Steven E. Landsburg defends Scrooge:
If you build a house and refuse to buy a house, the rest of the world is one house richer. If you earn a dollar and refuse to spend a dollar, the rest of the world is one dollar richer—because you produced a dollar’s worth of goods and didn’t consume them.
Who exactly gets those goods? That depends on how you save. Put a dollar in the bank and you’ll bid down the interest rate by just enough so someone somewhere can afford an extra dollar’s worth of vacation or home improvement. Put a dollar in your mattress and (by effectively reducing the money supply) you’ll drive down prices by just enough so someone somewhere can have an extra dollar’s worth of coffee with his dinner. Scrooge, no doubt a canny investor, lent his money at interest. His less conventional namesake Scrooge McDuck filled a vault with dollar bills to roll around in. No matter. Ebenezer Scrooge lowered interest rates. Scrooge McDuck lowered prices. Each Scrooge enriched his neighbors as much as any Lord Mayor who invited the town in for a Christmas meal.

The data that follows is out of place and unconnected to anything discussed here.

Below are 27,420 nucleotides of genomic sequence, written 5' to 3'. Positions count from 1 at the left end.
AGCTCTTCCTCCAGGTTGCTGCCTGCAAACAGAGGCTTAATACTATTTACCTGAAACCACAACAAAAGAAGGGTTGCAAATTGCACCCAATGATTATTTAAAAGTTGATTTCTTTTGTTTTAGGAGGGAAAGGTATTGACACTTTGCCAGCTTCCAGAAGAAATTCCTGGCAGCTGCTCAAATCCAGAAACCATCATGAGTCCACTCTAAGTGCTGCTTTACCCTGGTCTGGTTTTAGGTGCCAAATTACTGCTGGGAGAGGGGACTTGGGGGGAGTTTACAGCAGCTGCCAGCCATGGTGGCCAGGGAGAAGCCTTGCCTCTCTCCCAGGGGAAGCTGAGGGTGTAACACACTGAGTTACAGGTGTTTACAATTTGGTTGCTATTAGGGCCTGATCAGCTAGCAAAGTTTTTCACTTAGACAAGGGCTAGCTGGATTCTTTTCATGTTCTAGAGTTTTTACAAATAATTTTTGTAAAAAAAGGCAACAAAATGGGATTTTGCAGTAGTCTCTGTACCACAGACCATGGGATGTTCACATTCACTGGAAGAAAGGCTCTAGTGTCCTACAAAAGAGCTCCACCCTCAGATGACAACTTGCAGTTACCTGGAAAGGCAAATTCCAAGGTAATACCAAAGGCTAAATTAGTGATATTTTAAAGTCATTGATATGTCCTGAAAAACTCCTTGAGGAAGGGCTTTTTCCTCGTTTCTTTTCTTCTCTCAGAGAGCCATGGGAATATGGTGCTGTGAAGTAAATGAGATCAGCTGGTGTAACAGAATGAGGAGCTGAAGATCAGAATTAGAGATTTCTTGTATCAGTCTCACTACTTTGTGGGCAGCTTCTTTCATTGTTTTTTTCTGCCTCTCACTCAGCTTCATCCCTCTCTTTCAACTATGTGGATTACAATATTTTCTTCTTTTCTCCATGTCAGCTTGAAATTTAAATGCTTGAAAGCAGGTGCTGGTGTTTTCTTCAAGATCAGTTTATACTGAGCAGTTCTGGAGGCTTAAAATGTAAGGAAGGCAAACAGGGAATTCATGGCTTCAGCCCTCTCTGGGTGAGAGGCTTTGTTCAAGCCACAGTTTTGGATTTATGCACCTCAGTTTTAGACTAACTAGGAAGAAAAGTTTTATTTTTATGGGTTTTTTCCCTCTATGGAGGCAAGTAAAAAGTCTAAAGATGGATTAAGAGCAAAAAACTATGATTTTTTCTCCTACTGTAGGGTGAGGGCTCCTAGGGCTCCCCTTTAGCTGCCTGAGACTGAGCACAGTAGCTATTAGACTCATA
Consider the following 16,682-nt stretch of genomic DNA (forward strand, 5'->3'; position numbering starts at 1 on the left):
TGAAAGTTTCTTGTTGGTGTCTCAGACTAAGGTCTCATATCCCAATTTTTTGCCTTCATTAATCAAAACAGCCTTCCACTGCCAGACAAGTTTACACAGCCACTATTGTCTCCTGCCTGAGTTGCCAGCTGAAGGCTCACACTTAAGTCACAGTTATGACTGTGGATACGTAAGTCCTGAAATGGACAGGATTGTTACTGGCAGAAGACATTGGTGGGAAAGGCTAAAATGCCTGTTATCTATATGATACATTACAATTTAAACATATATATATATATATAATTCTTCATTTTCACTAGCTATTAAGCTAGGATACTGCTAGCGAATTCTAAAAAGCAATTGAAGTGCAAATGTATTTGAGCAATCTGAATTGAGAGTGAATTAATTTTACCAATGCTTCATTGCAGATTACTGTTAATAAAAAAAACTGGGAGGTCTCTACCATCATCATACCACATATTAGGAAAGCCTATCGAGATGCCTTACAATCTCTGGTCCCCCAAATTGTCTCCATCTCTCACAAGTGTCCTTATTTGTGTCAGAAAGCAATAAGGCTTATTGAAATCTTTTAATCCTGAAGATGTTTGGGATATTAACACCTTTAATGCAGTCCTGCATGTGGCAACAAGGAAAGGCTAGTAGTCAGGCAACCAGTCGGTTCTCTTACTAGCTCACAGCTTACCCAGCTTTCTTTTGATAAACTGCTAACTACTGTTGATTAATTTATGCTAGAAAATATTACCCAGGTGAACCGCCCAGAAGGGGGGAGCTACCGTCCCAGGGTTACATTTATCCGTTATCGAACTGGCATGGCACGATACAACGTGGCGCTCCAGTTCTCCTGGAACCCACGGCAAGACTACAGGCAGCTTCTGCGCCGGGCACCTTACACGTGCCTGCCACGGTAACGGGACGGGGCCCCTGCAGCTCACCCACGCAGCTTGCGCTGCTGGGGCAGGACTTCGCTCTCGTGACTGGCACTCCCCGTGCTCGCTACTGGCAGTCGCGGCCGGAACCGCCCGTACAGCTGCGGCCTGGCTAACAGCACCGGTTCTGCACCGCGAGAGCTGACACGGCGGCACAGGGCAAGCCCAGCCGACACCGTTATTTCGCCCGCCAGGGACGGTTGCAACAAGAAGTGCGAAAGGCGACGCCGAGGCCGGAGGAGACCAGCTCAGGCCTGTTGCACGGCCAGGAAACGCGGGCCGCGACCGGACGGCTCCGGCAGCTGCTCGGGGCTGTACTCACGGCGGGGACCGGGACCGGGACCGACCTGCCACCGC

Robin Hanson nods:
Humans have had literally millions of years experience begging from one other. Many primates do it, as do foragers. A supplicant appeals to common feelings that one should help associates in need when one is doing well, in the expectation of getting help later when you are in need, and also of sending good signals about your loyalty and ability.
Associates who hint that you should be less miserly and make more overt gifts are not at all hoping that you will spread your gift equitably across the world. They are instead hoping that you will unequally focus most of your gift on them.